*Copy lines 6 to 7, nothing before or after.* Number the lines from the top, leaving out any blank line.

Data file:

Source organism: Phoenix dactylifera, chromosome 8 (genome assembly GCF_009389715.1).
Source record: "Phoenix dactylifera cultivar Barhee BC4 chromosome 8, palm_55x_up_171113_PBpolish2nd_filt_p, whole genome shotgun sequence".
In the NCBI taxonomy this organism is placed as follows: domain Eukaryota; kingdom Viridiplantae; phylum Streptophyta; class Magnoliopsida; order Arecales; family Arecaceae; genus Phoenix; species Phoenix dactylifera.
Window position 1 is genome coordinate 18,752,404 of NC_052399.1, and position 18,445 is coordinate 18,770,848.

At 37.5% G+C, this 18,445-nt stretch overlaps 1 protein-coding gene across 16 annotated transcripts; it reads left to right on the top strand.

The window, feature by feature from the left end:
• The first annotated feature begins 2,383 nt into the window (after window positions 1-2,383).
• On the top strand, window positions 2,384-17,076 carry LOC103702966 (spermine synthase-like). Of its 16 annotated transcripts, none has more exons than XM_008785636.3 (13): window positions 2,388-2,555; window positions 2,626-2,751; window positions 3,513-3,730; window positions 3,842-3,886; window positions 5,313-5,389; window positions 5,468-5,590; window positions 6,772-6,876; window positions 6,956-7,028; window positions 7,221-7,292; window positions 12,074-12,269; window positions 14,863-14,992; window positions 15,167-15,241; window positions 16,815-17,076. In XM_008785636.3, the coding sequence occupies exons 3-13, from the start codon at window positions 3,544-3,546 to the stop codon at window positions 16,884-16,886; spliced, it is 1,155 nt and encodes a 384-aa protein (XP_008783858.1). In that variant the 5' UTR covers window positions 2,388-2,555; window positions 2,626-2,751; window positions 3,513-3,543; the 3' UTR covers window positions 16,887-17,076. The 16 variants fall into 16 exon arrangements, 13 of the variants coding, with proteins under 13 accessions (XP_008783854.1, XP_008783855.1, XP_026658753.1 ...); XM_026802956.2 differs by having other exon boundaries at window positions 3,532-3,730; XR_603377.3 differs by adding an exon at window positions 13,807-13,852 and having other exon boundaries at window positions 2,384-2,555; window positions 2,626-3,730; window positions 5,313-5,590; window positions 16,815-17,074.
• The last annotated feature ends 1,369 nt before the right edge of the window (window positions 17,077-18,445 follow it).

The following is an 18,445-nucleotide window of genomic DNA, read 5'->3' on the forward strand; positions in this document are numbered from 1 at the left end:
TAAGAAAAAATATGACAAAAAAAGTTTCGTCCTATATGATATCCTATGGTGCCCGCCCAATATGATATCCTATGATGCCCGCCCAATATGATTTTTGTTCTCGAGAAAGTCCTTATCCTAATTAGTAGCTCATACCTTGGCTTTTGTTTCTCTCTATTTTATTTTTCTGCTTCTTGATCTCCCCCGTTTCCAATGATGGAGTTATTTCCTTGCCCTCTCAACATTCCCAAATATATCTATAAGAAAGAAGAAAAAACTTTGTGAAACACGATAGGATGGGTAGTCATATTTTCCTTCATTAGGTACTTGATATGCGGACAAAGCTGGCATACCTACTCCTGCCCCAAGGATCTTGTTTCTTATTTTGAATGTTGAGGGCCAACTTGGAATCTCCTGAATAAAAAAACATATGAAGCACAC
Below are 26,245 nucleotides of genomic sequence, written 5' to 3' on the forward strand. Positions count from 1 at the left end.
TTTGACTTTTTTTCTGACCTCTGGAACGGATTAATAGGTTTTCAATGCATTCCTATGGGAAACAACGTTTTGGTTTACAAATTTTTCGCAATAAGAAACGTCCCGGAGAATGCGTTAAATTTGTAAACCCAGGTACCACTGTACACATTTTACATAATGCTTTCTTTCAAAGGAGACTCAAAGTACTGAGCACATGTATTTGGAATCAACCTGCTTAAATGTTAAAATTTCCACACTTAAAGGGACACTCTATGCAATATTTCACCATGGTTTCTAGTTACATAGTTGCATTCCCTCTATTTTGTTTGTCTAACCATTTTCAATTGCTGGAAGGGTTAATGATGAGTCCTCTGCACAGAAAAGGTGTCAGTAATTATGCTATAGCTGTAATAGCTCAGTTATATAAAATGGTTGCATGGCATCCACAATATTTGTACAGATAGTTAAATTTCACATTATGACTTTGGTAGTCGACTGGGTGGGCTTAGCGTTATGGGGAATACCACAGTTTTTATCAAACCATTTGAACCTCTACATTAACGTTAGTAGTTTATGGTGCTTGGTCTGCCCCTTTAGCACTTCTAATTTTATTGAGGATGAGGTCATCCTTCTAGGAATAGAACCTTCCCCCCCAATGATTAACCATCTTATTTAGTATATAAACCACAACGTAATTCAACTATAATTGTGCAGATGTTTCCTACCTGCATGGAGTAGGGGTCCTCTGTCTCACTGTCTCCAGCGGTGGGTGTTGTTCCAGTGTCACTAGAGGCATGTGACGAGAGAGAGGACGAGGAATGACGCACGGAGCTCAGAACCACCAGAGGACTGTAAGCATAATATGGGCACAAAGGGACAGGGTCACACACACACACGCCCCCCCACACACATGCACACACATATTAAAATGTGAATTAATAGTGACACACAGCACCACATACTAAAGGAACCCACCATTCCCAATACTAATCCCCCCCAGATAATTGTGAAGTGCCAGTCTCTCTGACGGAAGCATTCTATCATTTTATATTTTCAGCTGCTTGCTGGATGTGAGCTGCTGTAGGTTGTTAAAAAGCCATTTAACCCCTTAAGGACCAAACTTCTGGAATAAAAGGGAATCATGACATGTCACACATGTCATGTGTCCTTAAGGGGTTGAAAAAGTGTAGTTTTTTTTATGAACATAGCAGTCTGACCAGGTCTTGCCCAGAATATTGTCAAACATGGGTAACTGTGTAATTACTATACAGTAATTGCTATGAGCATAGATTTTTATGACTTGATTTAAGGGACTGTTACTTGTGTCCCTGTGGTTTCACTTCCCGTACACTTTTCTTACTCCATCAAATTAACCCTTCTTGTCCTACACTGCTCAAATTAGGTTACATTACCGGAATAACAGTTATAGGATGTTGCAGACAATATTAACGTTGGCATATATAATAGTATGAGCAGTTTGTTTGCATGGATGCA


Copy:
The window, feature by feature from the left end:
• The first annotated feature begins 2,383 nt into the window (after window positions 1-2,383).